That light dispels the darkness and grants a respite from it all for at least 25 hours. Even on the nights when I don’t sneak out of bed to watch those candles flicker one last time, a glimpse of their light before I fall into a food coma leaves me a little happier, more content.
My mother arrived for her first visit to Israel and I took her to Jerusalem. Our first visit was to Yad Vashem, the World Holocaust Remembrance Center. We took the light rail from the central bus station up to Mount Herzl and walked along the edge of the forest to the museum.
We decided to do a self-guided tour of the museum and hired two audio guides and entered the main museum. It is shaped almost like a deep prism and your path through the various exhibits is a winding one. You can’t simply walk from one side to the other, you have to cross through all the Holocaust exhibits and be immersed in the unfolding tragedy as you go.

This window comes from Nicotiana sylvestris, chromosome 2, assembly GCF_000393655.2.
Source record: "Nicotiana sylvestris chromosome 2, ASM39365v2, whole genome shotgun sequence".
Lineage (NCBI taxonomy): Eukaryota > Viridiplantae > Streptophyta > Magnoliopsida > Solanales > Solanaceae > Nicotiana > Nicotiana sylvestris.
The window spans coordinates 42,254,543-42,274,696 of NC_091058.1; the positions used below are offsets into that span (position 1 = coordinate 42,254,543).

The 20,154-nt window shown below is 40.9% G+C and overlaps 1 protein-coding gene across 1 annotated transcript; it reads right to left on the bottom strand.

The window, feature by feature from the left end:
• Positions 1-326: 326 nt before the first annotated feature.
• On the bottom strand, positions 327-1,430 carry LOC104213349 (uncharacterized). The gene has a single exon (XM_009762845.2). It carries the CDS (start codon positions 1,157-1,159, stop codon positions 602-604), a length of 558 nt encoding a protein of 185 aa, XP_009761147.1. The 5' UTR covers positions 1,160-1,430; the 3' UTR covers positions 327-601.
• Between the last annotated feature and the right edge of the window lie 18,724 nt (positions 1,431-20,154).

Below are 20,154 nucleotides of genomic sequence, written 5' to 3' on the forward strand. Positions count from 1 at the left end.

I wasn’t new to the Holocaust. I’ve been exposed to it for most of my life. Just the same, I found the museum almost overwhelming. It was filled with stories of communities that were, at first, sidelined. Later, they were taken from their homes, relegated to ghettos and, finally, shipped to the camps where roughly two thirds of all European Jews were murdered.
What the exhibits depicted using photos, video footage from the time and collections of victims’ personal effects and writings was just how brutal the genocide was. I found myself fighting back tears for most of the two hours we spent walking through it all.
We emerged at the other end of the museum and were presented with this remarkable view of the valley. It is a life affirming sight, almost as if the museum’s architect is saying –